Invincible Iron Man #598 Review

by Harlan Ivester on March 28, 2018

Writer: Brain Michael Bendis
Artists: Stefano Caselli & Alex Maleev
Colorists: Marte Gracia & Alex Maleev
Publisher: Marvel Comics     
           Invincible Iron Man is still a little unfocused and quite pretentious. Surely, I’ve said that the Bendis books are treading water before, but it’s never felt as bad as it does now that his departure is just around the corner. I honestly believe that most pages of all the issues leading up to today’s #598 could have been omitted. I can tell you right now, the outcome is not going to be worth the wait. Does anybody actually care about that big #600? Does it actually mean anything to anyone if it ends with a whimper? Mild spoilers.
            What I can say is that this issue is probably the most well put together of any thus far in the Search For Tony Stark. It’s just a shame that it’s part six. The kind of things happening here feel like they are meant to be part two or three at the latest of a mystery. I’m not sure what the numbers look like for this series at this point, but I guarantee that they would be better if the quality of the book hadn’t been put behind the numbering. The only reason I’m still reading is because I review for this website and I feel it’s my responsibility to finish what I’ve started. Otherwise, I’ve long ago lost interest in this. But Riri forming the “Armor Squad” and actually making some vague form of contact with Tony gives me the sense that there actually is something besides the obvious behind his absence. It’s the best, most tangible resemblance of progress that this arc has had so far. It’s brought down, though, by subpar dialogue. Doom’s is especially unenergetic. I mean, really, calling an opponent a thug? That’s it? Bendis has written him really well before, and recently, too, so I don’t know what gives here. Everyone’s else’s speech is as usual trying too hard to mimic real life conversation and failing. I can’t not roll my eyes at it.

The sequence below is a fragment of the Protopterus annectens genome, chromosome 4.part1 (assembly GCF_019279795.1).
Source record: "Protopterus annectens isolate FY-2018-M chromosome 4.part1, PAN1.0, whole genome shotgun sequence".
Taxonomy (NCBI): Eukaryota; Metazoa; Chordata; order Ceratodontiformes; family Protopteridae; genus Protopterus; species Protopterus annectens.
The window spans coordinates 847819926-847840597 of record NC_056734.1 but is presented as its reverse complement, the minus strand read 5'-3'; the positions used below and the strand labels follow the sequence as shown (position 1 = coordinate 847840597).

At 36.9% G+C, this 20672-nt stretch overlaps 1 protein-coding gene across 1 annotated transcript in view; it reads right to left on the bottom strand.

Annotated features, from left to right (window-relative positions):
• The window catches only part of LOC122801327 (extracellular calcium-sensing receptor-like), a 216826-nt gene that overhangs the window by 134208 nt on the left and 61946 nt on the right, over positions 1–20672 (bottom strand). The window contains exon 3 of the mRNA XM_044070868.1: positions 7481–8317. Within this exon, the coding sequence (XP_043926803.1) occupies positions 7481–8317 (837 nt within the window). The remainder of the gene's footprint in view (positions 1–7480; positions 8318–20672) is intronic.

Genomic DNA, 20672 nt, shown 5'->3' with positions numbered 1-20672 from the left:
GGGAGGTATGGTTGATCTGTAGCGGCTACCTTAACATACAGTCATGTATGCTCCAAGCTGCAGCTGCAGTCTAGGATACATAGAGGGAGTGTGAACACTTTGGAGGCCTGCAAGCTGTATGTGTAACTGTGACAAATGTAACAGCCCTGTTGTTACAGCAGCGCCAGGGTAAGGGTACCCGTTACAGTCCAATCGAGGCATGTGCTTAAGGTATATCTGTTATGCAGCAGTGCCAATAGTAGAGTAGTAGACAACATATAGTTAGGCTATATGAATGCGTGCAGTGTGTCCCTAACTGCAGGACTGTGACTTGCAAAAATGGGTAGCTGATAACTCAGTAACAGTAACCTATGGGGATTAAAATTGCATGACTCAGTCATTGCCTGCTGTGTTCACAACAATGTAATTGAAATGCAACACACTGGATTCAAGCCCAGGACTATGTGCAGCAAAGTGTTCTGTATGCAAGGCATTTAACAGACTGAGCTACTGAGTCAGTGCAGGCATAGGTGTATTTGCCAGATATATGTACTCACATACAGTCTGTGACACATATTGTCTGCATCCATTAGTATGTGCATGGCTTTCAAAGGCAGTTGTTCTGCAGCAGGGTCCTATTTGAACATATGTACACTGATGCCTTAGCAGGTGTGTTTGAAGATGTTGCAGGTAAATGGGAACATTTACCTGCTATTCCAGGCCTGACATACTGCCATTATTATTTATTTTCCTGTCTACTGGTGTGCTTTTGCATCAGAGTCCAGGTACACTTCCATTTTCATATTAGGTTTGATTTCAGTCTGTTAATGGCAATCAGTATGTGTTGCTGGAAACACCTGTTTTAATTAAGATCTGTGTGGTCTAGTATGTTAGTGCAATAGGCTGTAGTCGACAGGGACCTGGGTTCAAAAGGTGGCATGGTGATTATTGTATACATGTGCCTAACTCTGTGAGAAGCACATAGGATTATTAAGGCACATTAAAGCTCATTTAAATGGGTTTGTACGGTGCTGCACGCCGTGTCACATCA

Stefano Caselli holds up his end of the deal well by keeping this book as clean as ever. His is a style that welcomes casual audiences with “safe” presentation, while Marte Gracia’s shading is always adding the next layer that brings it to a new level in showing emotion and providing tension to the more dramatic parts. Giving Friday a pixelated look when she’s being hacked is the kind of detail that goes a long way in making art feel fully realized. Alex Maleev’s pencil work is always enjoyable and a good fit for Victor’s story. I’m glad that he was kept on board rather than Victor’s story being absorbed by Caselli. His color work, though, does feel like it’s too reliant on gray areas, which can make it feel a little bland. So much of the color could be a better fit for a specific environment, but the backgrounds are left mostly blank, leaving the other end unfulfilled.
            There’s a part of me that likes this issue because it has some actual reason to exist, and there’s another part that’s annoyed that the arc couldn’t have been like this from the start. The ideal scenario would be to maybe pick up part one and then skip all the way to this issue, part six. You can easily fill in the tiny blanks that you’ll have and not miss a thing. If you have been on board already, don’t stop now. This is what you’ve actually been waiting for. If you haven’t at all, stay far away.

Our Score:


A Look Inside